Spring 2018

Spring Schedule


AN101 Intro to Cultural Anthropology TR 2:00-3:15 Shohet
AN102 Human Biology, Behavior and Evolution MWF 11:15-12:05 Hodges-Simeon
AN211 Humans Among Animals MWF 1:25-2:15 Shipton
AN220 Urban Anthropology TR 3:30-4:45 Guney
AN233/WS233 The Evolutionary Biology of Human Variation TR 11:00-12:15 Schmitt
AN260 Sex and Gender in an Anthropological Perspective TR 11:00-12:15 Smith-Hefner
AN263 The Behavioral Biology of Women TR 2:00-3:15 Knott
AN307/AN707 Turkey and Middle East Perspective (Area) TR 11:00-12:15 Guney
AN309/AN709 Boston: An Ethnographic Approach MWF 12:20-1:10 White
AN310/AN710 Studies in North American Ethnography (Area) MWF 10:10-11:00 Shipton
AN320/AN720 Women in the Muslim World MWF 12:20-1:10 Haeri
AN331/AN731 Human Origins MWF 1:25-2:15 Garrett
AN337 Creation and Evolution MWF 10:10-11:00 Cartmill
AN347/AN747 Afghanistan (Area) MWF 11:15-12:05 Barfield
AN348 Investigating Contemporary Globalization TR 12:30-1:45 LaPorte
AN372/AN772 Psychological Anthropology TR 9:30-10:45 Shohet
AN384/AN784 Anthropological Study of Religion TR 11:00-12:15 Korom
AN397/AN797 Anthropology of Film: Ways of Seeing M 2:30-5:15 Haeri
AN462 Ethnography and Anthropological Theory II T 12:30-3:15 Smith-Hefner
AN505 Asian Development: The Case of Women (Area) M 2:30-5:15 White
AN510/AR510 Proposal Writing for Social Science Research R 12:30-3:15 Davidson
AN524 Seminar: Language and Culture Contacts in Contemporary Africa MWF 10:10-11:00 Ngom
AN550 Human Skeleton R 3:30-6:15 Cartmill
AN551 Anthropology and Human Heredity T 3:30-6:15 Schmitt
AN555 Evolutionary Medicine M 2:30-5:15 Hodges-Simeon
AN573 The Ethnography of Taiwan and China (Area) M 2:30-5:15 Weller
AN563/IR563 Public Religion & Politics across Cultures R 3:30-6:15 Hefner
AN594 Seminar: Topics in Cultural Anthropology T 12:30-3:15 Davidson
AN597 Special Topics in Bio-Anthro: Primates Senses F 2:30-5:15 Garrett
AN704 Proseminar: Contemporary Anthropological Theory T 3:30-6:15 Hefner

*MET Courses: Students with junior and senior standing may take one MET course per term, obtaining full CAS credit for coursework completed.

Medical Anthropology Courses for Spring 2018 

GMS MA 630: Medical Anthropology and the Cultures of Biomedicine: This course examines biomedicine as a culture system with multiple local and national expressions worldwide, all of which have undergone changes over time. Topics will include the exploration of biomedicine as a cultural system, with cultural variations and different conceptual domains; processes of acculturation to biomedicine, the medicalization of social realities; biomedical narratives; the patient- doctor relationship (including when the physician is the patient); understandings of interventions and the meanings assigned to them; and different ways of thinking about efficacy in relation to process and chronicity. The course will draw on ethnographic studies of biomedicine not only in the United States. but in other global settings. 3 cr, Linda Barnes M 2:30-5:15, Charles River Campus. (Social Science credit)

NEW COURSE: GMS MA 677: Topics in Medical Anthropology: Epidemiology for Social Scientists:  This seminar focuses on selected issues in medical anthropology. This semester, the course will introduce epidemiologic theories and methods to students who are in the social sciences and humanities. The course seeks to systematically analyze the field of epidemiology and how the discipline is leveraged in a spectrum of health arenas. We will examine core topics and concepts such as causality, associations, confounding and interactions, as well as review epidemiologic study designs, as a way to critically engage with the epidemiologic activity of quantitative analysis toward specific public health aims and objectives. Students will be encouraged to approach epidemiologic methods and theories with a critical eye toward recognizing the assumptions, disciplinary power and actions that epidemiologists take to achieve their mission and vision for health and wellbeing. 3 cr, Pietra Check T 12:30-3:15Charles River Campus. (Social Science credit)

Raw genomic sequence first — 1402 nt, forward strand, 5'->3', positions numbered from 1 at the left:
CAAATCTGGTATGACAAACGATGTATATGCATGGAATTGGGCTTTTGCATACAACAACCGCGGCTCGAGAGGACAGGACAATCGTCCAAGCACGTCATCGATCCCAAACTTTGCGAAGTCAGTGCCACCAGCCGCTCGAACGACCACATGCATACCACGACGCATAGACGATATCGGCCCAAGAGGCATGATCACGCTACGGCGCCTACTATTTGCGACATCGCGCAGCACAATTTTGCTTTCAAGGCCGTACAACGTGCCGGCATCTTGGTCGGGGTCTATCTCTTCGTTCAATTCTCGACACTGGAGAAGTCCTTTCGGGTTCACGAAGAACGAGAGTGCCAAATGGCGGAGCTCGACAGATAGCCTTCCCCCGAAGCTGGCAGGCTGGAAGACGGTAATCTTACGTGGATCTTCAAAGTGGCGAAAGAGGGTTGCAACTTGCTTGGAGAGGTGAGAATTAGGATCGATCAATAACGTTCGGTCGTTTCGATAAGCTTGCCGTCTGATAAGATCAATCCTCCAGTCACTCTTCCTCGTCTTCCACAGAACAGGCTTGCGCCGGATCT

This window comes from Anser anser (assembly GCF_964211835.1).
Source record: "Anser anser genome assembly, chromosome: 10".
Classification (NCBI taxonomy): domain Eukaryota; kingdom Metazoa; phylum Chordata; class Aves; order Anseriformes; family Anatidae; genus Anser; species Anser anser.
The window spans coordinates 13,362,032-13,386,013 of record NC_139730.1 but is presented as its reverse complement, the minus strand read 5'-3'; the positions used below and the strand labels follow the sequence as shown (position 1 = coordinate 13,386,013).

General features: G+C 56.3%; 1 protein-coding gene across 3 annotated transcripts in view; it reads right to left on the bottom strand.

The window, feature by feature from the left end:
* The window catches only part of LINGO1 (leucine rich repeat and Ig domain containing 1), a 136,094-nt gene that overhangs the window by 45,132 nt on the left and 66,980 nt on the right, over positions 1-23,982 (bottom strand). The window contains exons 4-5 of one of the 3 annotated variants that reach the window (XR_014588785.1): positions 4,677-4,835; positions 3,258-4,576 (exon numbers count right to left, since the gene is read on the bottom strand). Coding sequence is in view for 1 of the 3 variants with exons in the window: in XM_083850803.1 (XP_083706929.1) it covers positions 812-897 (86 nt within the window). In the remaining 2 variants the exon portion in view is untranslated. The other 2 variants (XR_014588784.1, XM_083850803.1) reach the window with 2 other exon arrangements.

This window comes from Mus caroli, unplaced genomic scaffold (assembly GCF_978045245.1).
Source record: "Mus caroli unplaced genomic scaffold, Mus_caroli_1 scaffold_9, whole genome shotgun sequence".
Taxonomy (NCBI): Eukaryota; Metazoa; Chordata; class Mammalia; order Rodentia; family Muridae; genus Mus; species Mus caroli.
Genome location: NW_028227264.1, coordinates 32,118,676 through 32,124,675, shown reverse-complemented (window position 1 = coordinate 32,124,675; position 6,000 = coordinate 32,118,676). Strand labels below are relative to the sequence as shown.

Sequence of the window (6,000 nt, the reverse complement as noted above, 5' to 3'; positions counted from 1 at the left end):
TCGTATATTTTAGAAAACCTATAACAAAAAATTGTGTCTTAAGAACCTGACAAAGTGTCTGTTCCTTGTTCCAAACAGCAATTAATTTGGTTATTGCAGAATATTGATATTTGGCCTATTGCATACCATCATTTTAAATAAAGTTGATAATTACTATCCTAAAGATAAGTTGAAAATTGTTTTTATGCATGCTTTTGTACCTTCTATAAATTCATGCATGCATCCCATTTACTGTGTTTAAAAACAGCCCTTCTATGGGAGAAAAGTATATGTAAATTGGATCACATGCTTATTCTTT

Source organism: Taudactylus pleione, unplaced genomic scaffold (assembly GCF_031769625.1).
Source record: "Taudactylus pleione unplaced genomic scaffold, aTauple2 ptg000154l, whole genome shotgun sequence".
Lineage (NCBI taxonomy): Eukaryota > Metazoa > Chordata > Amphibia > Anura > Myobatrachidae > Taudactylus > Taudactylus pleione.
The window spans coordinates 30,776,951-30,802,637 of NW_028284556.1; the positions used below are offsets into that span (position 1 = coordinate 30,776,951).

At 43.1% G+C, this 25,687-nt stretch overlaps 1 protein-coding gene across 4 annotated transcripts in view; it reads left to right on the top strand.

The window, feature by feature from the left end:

GMS MA 678: Reproductive Anthropology: Reproductive Anthropology can encompass all aspects of human reproduction and sexual/reproductive health, including: adolescent sexuality, fertility, contraception, pregnancy, abortion, birthing, adoption, breastfeeding, the health needs of LGBTQ communities, assisted reproductive technologies, masculinity & male infertility, reproductive health care in and across various care settings and in varying sociocultural and political-economic contexts locally, nationally, and internationally, the roles of race, class, gender, and nationality in all of the above, and many other topics. Any issue, practice, illness, trend, or debate that combines human behavior and reproductive health or ability is fertile ground for anthropological examination from evolutionary, biocultural, and critical-medical perspectives. 3 cr, Kelley Ready R 12:30-3:15, Charles River Campus. (Social Science credit)

GMS MA 680: Culture, Migration, and Mental Health: This medical anthropology course explores the ways in which mental health and illness are constructed by and for those who migrate across national, cultural, and other borders. We will examine the historical development of the fields of psychology, psychiatry, and social work in the context of Western societies, in parallel with the anthropological study of ritual, violence, ecstatic and possession experiences in non-Western societies. We will then explore debates in cross-cultural mental health care that bring these historical disciplines into dialogue, particularly in the context of programs for the treatment of refugee and immigrant mental health. The intersection of political, economic, religious, and gender issues in the construction of mental health will also be considered. 3cr, Lance Laird R 3:30-6:15, Charles River Campus. (Humanities credit)